After Bunna had passed we went swan egging in the swamp. It was great fun for us kids because we could play hide and seek in the reeds. The men caught water birds by throwing their boomerangs. We always had plenty of fresh food because each day everyone helped to gather things for us all to share. We just took what we needed, not too much, that way nothing was wasted.
Now it was time to move on again. I was beginning to wonder if we were ever going to get to where the rolling water meets the land.
‘How much further do we have to walk?’ I asked my Ngujarn. ‘Not far now,’ she said, ‘I can smell the salt water’. Soon I, too, could smell the salt water but I felt afraid because I could hear a loud booming noise. ‘Do not be afraid Nyarman,’ said my Ngubby, ‘it’s only the water rolling onto the land and then it goes back again to its bed.
I felt better then. All the boories ran over the huge hill that looked like yellow earth and tumbled down the other side. We felt so happy that we chased each other all along the yellow earth where the rolling water touches the land.
We were so fascinated by the yellow earth that we rolled and played in it all day. Then we all walked along the edge of the water towards the place where the fresh water ran out into the rolling water. This place was known as Wingan.
Soon it was time to make camp again. We stayed for many days, feasting on the fish, mussels and oysters that we found plenty of in the lake.
Then it was time to move on again. We packed up our baskets and kangaroo skins and walked on to the place my elders knew as Mallacoota, the place of many waters.
At Mallacoota the men sat down and decided to have a corroboree. This corroboree was to be a special one so women and boories were not allowed to see what was going on.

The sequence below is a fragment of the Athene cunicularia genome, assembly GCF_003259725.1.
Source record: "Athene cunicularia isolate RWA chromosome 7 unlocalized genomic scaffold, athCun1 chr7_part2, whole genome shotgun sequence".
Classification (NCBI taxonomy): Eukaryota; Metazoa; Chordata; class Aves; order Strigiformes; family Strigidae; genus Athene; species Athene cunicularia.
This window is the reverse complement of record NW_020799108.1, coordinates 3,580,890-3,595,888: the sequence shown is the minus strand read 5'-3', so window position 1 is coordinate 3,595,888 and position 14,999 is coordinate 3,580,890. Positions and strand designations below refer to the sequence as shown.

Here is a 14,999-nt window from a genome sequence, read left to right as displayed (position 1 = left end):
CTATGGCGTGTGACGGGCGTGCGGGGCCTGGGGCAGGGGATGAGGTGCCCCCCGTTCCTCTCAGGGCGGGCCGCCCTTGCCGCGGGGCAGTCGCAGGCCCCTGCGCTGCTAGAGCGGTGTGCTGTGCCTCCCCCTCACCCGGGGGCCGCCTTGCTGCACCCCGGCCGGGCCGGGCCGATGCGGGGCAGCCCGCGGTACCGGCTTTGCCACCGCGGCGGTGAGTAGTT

Being curious, I hid behind a tree to watch while the men painted themselves with white clay in readiness for the corroboree. Before long, I fell asleep and didn’t wake up until sunrise. Mallacoota is a special place because the spirits are there to watch over you, just as they watched over me and put me to sleep so I couldn’t watch the corroboree.
Now it was the middle of Nimbing. Our tribe was ready to leave and go back to our home land. This time it would be easier because we only had to follow our tracks back the way we had come so many months before.
Where we had lit the fires on our way to the sea the new grass and leaves were growing which meant plenty of food.
I love Nimbing. Everywhere it’s so fresh and green with all the new growth and young animals to see.
During the long walk back home to Monero land the tribe travelled to a sacred mountain. We made camp where my Ancestors have been coming every Ngooma. Inside this cave it was very dark and many, many, many moths lived there. We lit a fire and put green bushes on it to make lots of
smoke which made the moths fall down, then we gathered them up to cook on the coals.
Moth eating time was a happy time for celebrating because it meant our long learning walk was nearly over.
Soon we would be back home, the place we had started from.
I sat by the fire thinking. Thinking of my people who walked each year to the place where the water rolls over and over and back again.
And I think about my own learning walk, the walk that you have shared.
Told by Aunty Rachel Mullett – Monero-Ngarigo Elder
This story is based on the annual walk of the Monero people from their mountain homelands to Mallacoota. They walked approximately 300km each way. They followed the Snowy River to the mouth and along the coast to Mallacoota and the return journey took the people across the Errinundra Plateau.